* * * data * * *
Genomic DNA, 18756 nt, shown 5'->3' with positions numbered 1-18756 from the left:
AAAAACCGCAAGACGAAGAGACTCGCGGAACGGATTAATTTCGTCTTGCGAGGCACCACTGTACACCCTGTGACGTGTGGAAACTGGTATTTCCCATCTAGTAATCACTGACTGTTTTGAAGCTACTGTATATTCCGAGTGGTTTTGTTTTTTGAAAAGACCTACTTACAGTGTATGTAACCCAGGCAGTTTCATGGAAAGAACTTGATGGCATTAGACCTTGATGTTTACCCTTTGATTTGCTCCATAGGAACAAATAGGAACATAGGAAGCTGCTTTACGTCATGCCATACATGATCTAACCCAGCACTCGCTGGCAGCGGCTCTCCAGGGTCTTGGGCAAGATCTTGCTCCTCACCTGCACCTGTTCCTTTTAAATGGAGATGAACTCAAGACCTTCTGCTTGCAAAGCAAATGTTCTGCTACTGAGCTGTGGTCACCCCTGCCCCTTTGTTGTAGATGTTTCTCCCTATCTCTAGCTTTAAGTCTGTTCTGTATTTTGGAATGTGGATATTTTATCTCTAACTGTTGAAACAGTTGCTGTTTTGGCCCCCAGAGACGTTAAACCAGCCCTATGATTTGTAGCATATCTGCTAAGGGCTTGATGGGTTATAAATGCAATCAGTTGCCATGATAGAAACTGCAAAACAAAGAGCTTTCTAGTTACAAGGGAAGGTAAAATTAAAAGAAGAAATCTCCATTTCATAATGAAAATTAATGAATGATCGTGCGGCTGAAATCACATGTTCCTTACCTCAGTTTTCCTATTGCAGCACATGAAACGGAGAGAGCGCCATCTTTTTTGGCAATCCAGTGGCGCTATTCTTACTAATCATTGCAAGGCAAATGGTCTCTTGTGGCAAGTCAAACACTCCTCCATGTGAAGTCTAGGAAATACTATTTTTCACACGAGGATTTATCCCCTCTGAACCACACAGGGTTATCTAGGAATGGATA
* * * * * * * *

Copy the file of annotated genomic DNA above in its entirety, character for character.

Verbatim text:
Genomic DNA, 18756 nt, shown 5'->3' with positions numbered 1-18756 from the left:
AAAAACCGCAAGACGAAGAGACTCGCGGAACGGATTAATTTCGTCTTGCGAGGCACCACTGTACACCCTGTGACGTGTGGAAACTGGTATTTCCCATCTAGTAATCACTGACTGTTTTGAAGCTACTGTATATTCCGAGTGGTTTTGTTTTTTGAAAAGACCTACTTACAGTGTATGTAACCCAGGCAGTTTCATGGAAAGAACTTGATGGCATTAGACCTTGATGTTTACCCTTTGATTTGCTCCATAGGAACAAATAGGAACATAGGAAGCTGCTTTACGTCATGCCATACATGATCTAACCCAGCACTCGCTGGCAGCGGCTCTCCAGGGTCTTGGGCAAGATCTTGCTCCTCACCTGCACCTGTTCCTTTTAAATGGAGATGAACTCAAGACCTTCTGCTTGCAAAGCAAATGTTCTGCTACTGAGCTGTGGTCACCCCTGCCCCTTTGTTGTAGATGTTTCTCCCTATCTCTAGCTTTAAGTCTGTTCTGTATTTTGGAATGTGGATATTTTATCTCTAACTGTTGAAACAGTTGCTGTTTTGGCCCCCAGAGACGTTAAACCAGCCCTATGATTTGTAGCATATCTGCTAAGGGCTTGATGGGTTATAAATGCAATCAGTTGCCATGATAGAAACTGCAAAACAAAGAGCTTTCTAGTTACAAGGGAAGGTAAAATTAAAAGAAGAAATCTCCATTTCATAATGAAAATTAATGAATGATCGTGCGGCTGAAATCACATGTTCCTTACCTCAGTTTTCCTATTGCAGCACATGAAACGGAGAGAGCGCCATCTTTTTTGGCAATCCAGTGGCGCTATTCTTACTAATCATTGCAAGGCAAATGGTCTCTTGTGGCAAGTCAAACACTCCTCCATGTGAAGTCTAGGAAATACTATTTTTCACACGAGGATTTATCCCCTCTGAACCACACAGGGTTATCTAGGAATGGATA